He also cites tikkun olam, the Jewish tenet of repairing the world. He remembers with pride his first year in the Maryland General Assembly, when he put up a backstop in a neighborhood basketball court. "My father told me I could make a difference," he says.
Cardin’s father, Meyer, served in the Maryland House of Delegates and was a judge. Cardin says his father’s activism, especially in the Zionist cause, inspired his own, as did the close-knit Jewish community.
Cardin says his public school was 98 percent Jewish and his synagogue was right down the street from his home. "I was 7 or 8 years old before I realized that not everybody in the world was Jewish," he says and laughs.
"His family is the essence of what Jewish Baltimore is all about," says Art Abramson, the executive director of the Baltimore Jewish Council.
Cardin’s first cousin by marriage is Shoshana Cardin, a veteran Jewish communal leader who has held many state and national positions, including past chair of the Conference of Presidents of Major American Jewish Organizations, past president of the Council of Jewish Federations and JTA, among other organizations. His wife is a past president of the Baltimore Jewish Council and Jewish Community Center. Cardin’s nephew, Jon Cardin, is a delegate in the Maryland Legislature.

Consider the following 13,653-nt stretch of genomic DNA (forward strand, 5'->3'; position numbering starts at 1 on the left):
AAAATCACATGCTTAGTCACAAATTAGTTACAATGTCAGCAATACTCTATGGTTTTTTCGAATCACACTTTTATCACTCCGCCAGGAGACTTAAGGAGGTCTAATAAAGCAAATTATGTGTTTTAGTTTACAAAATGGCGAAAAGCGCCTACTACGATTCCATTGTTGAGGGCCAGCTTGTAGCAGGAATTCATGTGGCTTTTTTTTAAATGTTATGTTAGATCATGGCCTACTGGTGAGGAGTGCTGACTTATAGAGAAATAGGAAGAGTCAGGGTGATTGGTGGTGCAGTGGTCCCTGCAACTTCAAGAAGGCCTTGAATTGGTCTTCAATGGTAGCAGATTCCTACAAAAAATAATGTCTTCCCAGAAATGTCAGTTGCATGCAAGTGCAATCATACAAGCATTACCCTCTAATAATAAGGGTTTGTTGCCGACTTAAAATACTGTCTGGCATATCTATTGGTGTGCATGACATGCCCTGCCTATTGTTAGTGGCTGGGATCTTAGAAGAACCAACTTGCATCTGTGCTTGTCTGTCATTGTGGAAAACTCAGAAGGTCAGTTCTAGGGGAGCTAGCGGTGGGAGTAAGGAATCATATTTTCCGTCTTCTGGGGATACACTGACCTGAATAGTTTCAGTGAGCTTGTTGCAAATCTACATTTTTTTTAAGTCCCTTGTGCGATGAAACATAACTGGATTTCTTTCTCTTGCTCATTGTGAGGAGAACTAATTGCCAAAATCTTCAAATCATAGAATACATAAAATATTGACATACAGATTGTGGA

Cardin’s "always been there for us on issues concerning Israel and world Jewry," Abramson says. Cardin is the ranking member of the Helsinki Commission, the congressional agency that monitors human rights at home and abroad.
Abramson also says Cardin earns Jewish points for being strong on social justice issues such as health care and energy. Cardin says a Senate berth will help him advance universal health coverage and energy independence.
But Cardin is no ideologue, friends say. "He’s a guy who I think compromises," says Samuel "Sandy" Rosenberg, a Maryland delegate and a Democrat who served with Cardin in the Statehouse. "He wants to get the job done."
Cardin cites as an example of bipartisanship the Portman-Cardin bill on retirement savings, written with former U.S. Rep. Rob Portman (R-Ohio), who is now the director of the Office of Management and Budget.
While Cardin’s supporters applaud his commitment to the nuts and bolts of legislation, media accounts often say he lacks charisma. Newspaper articles describe him as mild-mannered and less than gregarious. He is short and stocky, with a white ring of hair around his bald head.
Such observations puzzle him. "My grandchildren think I’m the funniest person in the world," he says. "My wife thinks I have charisma."
Myrna Cardin says charisma seems beside the point. "I’ve never heard a constituent say, ‘Ben, tell me a joke, go line dancing with me,’ " she says. Instead, voters ask him to help with their Social Security, she says.
She acknowledges her husband is more reserved but says he is genuine. "What you see is what you get."
Cardin’s rabbi, Mitchell Wohlberg, who presides over Beth Tfiloh Congregation, Baltimore’s largest modern Orthodox synagogue, notes that neither Cardin nor Sarbanes are showboat politicians, yet both are widely respected.
"I don’t want you to think this is his rabbi who’s just trying to make him look good," Wohlberg says. "He really is good. My son, a Rush Limbaugh Republican, wouldn’t hesitate to vote for Ben."
The Archive of the Jewish Telegraphic Agency includes articles published from 1923 to 2008. Archive stories reflect the journalistic standards and practices of the time they were published.